SQLite's classic use case is where SQL-like access to data would be convenient but a full RDBMS would be tremendously inconvenient, e.g. embedded systems. People seem to be citing inappropriate environments for SQLite as reasons to say it is of no value. You get the same sort of silliness from NoSQL zealots.

> As for permissions, its better to let the OS handle that than some half-baked database permissions system.

Sorry, but that doesn't make sense. For example: if you want your application to be able to add new rows, but not delete them (for audits actually) you cannot do this with OS permissions. Only database-layer permissions will make it possible.

There are many other examples of such use-cases. You simply cannot use OS/apparmor/selinux/whatever external to the database to grant/revoke per-table access.

> Root accounts/passwords are a wtf in a production environment because they destroy auditability.

On this side however - why would anyone know / have access to your root account? Applications should never have it. Servers should never have it (in a form different than the hash). Only people should have it.

Interestingly, there is SELinux integration for Postgres: http://wiki.postgresql.org/wiki/SEPostgreSQL

AFAIK, one database per application would not protect other databases from a SQL injection exploit.

The "ATTACH DATABASE" command (http://www.sqlite.org/lang_attach.html) can open any other database that the current user has permissions to.

You could, as you mentioned, set up a new user for each database. At a certain point, the permissions systems in a traditional RDBMS may be easier to manage.

The stuff that would get rid of the SQL injection, is the database API, removing the general purpose query(string) function. And forcing some structure on the parameters. First a little breaking to get the easy injections out, and progressively forcing the whole host language mapping of the query, including the result schema. People will scream about the debugging, but they will gain a little bit of stuff in exchange (like projection in a variable, where clause re-use etc).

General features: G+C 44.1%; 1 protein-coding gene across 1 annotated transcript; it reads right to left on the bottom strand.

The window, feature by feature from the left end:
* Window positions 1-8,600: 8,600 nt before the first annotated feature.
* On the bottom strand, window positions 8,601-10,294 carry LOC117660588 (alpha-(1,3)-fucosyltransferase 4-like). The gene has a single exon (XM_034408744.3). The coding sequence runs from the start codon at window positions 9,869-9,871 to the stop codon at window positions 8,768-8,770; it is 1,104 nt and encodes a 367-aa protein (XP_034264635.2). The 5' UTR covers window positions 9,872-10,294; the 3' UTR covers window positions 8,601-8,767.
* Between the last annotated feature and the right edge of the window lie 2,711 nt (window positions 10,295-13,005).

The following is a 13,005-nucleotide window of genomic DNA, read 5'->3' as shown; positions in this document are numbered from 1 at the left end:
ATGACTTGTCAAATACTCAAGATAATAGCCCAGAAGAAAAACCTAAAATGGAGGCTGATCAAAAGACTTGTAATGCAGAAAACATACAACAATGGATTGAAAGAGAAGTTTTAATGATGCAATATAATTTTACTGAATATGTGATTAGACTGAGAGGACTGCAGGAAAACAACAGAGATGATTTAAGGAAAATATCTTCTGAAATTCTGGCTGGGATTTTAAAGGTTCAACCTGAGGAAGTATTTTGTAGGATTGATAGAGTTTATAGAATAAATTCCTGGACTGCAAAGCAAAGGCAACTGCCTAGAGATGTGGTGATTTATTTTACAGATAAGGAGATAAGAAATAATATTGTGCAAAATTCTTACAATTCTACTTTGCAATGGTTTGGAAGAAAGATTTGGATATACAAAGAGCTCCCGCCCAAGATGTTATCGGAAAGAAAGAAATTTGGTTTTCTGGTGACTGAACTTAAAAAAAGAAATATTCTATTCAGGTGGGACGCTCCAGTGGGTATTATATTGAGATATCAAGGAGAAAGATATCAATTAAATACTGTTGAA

It's a single user database, hence it doesn't need multiple users. It's great for a single user application (e.g. Firefox) but not at all good for multi-user, multi-session applications.

I don't intend to say its no good, btw. It's fantastic! But you have to use it where it is meant. You aren't comparing apples with apples I'm afraid.

If you are using sqlite for hosting a production scale app, you are doing it wrong.

If you want an database for your mobile app, or a web app use a full fledged database like MySQL or Postgres.

sqlite is for embedded storage applications, especially in the backend. Where the resource utilization foot print is supposed to be minimum, and where you running into situations where are you are reimplementing SQL like DSL's to query and write to files. Or say you just wish to maintain some structured form of inventory.

Best example I can give you is a web browser. There is a requirement to store a good deal of structured information, in a mechanism which requires little resource utilization, which doesn't require additional software like demons or a server to run or complicated deploy and maintain scenarios. Or even a strict configuration.

If you look at this use case you will see tons of backend application would be better off using a tool like sqlite than play with huge xmls and endless rewrite parts of SQL badly.

Most of this is not true for PostgreSQL either. The only two things PostgreSQL needs to run is a daemon (it does not have to be actually daemonized) plus a unix socket, passwords, user accounts, root privileges, etc are all optional.

Sure SQLite (which I love) is easier to get running, but do not exaggerate issues of traditional RDBMs.

In PostgreSQL 9.3 which will be released in a couple of weeks they will also fix the cases where you may need to use sysctl to iincrease shared memory limits.

My favorite thing about SQLite is the business model. My understanding is the product is free, but they charge for their test suite. If you build hardware that is going to use SQLite, then you should pay for the test suite, and that funds the future development. It is a tautologically perfect business model. Revenue toward a rock solid project pays to make it even more rock solid.